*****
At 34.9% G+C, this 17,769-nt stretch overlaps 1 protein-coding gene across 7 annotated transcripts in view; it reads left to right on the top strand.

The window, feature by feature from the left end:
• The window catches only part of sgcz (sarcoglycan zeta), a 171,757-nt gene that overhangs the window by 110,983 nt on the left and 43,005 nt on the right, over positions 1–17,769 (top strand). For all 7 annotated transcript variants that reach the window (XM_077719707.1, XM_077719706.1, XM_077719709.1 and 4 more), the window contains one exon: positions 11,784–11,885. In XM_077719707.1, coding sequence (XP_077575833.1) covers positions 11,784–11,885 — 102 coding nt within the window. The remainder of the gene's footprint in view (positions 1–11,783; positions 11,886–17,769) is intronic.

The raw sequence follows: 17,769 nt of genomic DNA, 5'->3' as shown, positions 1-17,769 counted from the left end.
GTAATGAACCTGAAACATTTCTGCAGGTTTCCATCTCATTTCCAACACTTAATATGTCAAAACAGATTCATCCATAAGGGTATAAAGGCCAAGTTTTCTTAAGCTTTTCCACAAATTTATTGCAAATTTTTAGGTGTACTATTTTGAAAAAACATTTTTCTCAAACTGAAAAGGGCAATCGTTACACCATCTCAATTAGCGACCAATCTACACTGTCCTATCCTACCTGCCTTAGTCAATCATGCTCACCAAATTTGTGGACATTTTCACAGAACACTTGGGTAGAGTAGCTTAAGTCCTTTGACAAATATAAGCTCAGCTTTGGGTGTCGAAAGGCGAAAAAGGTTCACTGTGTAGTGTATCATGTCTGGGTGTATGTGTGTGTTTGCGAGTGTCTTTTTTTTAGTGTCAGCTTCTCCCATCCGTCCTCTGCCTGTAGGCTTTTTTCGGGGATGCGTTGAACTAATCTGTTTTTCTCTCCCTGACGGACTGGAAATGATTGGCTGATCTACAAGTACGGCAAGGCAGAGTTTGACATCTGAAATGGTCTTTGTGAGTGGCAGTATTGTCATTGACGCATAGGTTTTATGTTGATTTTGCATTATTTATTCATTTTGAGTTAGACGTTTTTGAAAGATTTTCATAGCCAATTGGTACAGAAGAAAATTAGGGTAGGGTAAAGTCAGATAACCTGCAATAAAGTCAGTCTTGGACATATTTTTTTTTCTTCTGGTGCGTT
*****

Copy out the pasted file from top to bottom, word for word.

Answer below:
At 34.9% G+C, this 17,769-nt stretch overlaps 1 protein-coding gene across 7 annotated transcripts in view; it reads left to right on the top strand.

The window, feature by feature from the left end:
• The window catches only part of sgcz (sarcoglycan zeta), a 171,757-nt gene that overhangs the window by 110,983 nt on the left and 43,005 nt on the right, over positions 1–17,769 (top strand). For all 7 annotated transcript variants that reach the window (XM_077719707.1, XM_077719706.1, XM_077719709.1 and 4 more), the window contains one exon: positions 11,784–11,885. In XM_077719707.1, coding sequence (XP_077575833.1) covers positions 11,784–11,885 — 102 coding nt within the window. The remainder of the gene's footprint in view (positions 1–11,783; positions 11,886–17,769) is intronic.

The raw sequence follows: 17,769 nt of genomic DNA, 5'->3' as shown, positions 1-17,769 counted from the left end.
GTAATGAACCTGAAACATTTCTGCAGGTTTCCATCTCATTTCCAACACTTAATATGTCAAAACAGATTCATCCATAAGGGTATAAAGGCCAAGTTTTCTTAAGCTTTTCCACAAATTTATTGCAAATTTTTAGGTGTACTATTTTGAAAAAACATTTTTCTCAAACTGAAAAGGGCAATCGTTACACCATCTCAATTAGCGACCAATCTACACTGTCCTATCCTACCTGCCTTAGTCAATCATGCTCACCAAATTTGTGGACATTTTCACAGAACACTTGGGTAGAGTAGCTTAAGTCCTTTGACAAATATAAGCTCAGCTTTGGGTGTCGAAAGGCGAAAAAGGTTCACTGTGTAGTGTATCATGTCTGGGTGTATGTGTGTGTTTGCGAGTGTCTTTTTTTTAGTGTCAGCTTCTCCCATCCGTCCTCTGCCTGTAGGCTTTTTTCGGGGATGCGTTGAACTAATCTGTTTTTCTCTCCCTGACGGACTGGAAATGATTGGCTGATCTACAAGTACGGCAAGGCAGAGTTTGACATCTGAAATGGTCTTTGTGAGTGGCAGTATTGTCATTGACGCATAGGTTTTATGTTGATTTTGCATTATTTATTCATTTTGAGTTAGACGTTTTTGAAAGATTTTCATAGCCAATTGGTACAGAAGAAAATTAGGGTAGGGTAAAGTCAGATAACCTGCAATAAAGTCAGTCTTGGACATATTTTTTTTTCTTCTGGTGCGTT